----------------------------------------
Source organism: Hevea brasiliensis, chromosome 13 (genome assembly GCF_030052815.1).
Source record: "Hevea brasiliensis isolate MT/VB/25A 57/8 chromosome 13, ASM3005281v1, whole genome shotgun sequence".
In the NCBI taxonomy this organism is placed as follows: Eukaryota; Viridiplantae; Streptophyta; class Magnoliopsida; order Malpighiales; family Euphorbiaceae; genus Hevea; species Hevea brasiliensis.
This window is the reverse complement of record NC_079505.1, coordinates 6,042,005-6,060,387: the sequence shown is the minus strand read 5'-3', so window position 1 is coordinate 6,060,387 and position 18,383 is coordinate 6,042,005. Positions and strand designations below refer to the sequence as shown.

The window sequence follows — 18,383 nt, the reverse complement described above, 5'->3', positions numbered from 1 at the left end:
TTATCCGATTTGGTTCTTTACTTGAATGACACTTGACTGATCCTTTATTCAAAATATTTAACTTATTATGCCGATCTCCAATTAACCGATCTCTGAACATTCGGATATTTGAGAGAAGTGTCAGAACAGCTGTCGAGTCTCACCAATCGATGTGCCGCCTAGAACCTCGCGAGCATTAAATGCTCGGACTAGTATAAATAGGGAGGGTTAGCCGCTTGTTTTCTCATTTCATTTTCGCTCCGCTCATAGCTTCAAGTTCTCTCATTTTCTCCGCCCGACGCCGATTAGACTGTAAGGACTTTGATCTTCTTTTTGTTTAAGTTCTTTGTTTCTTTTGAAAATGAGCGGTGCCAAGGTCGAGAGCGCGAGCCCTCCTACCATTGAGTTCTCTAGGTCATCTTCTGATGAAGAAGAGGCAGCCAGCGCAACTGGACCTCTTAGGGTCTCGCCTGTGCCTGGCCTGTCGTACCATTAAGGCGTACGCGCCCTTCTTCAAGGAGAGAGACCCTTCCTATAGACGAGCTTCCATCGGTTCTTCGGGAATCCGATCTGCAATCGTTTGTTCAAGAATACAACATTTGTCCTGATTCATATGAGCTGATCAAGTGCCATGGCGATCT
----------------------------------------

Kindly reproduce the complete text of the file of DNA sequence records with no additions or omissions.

Source organism: Hevea brasiliensis, chromosome 13 (genome assembly GCF_030052815.1).
Source record: "Hevea brasiliensis isolate MT/VB/25A 57/8 chromosome 13, ASM3005281v1, whole genome shotgun sequence".
In the NCBI taxonomy this organism is placed as follows: Eukaryota; Viridiplantae; Streptophyta; class Magnoliopsida; order Malpighiales; family Euphorbiaceae; genus Hevea; species Hevea brasiliensis.
This window is the reverse complement of record NC_079505.1, coordinates 6,042,005-6,060,387: the sequence shown is the minus strand read 5'-3', so window position 1 is coordinate 6,060,387 and position 18,383 is coordinate 6,042,005. Positions and strand designations below refer to the sequence as shown.

The window sequence follows — 18,383 nt, the reverse complement described above, 5'->3', positions numbered from 1 at the left end:
TTATCCGATTTGGTTCTTTACTTGAATGACACTTGACTGATCCTTTATTCAAAATATTTAACTTATTATGCCGATCTCCAATTAACCGATCTCTGAACATTCGGATATTTGAGAGAAGTGTCAGAACAGCTGTCGAGTCTCACCAATCGATGTGCCGCCTAGAACCTCGCGAGCATTAAATGCTCGGACTAGTATAAATAGGGAGGGTTAGCCGCTTGTTTTCTCATTTCATTTTCGCTCCGCTCATAGCTTCAAGTTCTCTCATTTTCTCCGCCCGACGCCGATTAGACTGTAAGGACTTTGATCTTCTTTTTGTTTAAGTTCTTTGTTTCTTTTGAAAATGAGCGGTGCCAAGGTCGAGAGCGCGAGCCCTCCTACCATTGAGTTCTCTAGGTCATCTTCTGATGAAGAAGAGGCAGCCAGCGCAACTGGACCTCTTAGGGTCTCGCCTGTGCCTGGCCTGTCGTACCATTAAGGCGTACGCGCCCTTCTTCAAGGAGAGAGACCCTTCCTATAGACGAGCTTCCATCGGTTCTTCGGGAATCCGATCTGCAATCGTTTGTTCAAGAATACAACATTTGTCCTGATTCATATGAGCTGATCAAGTGCCATGGCGATCT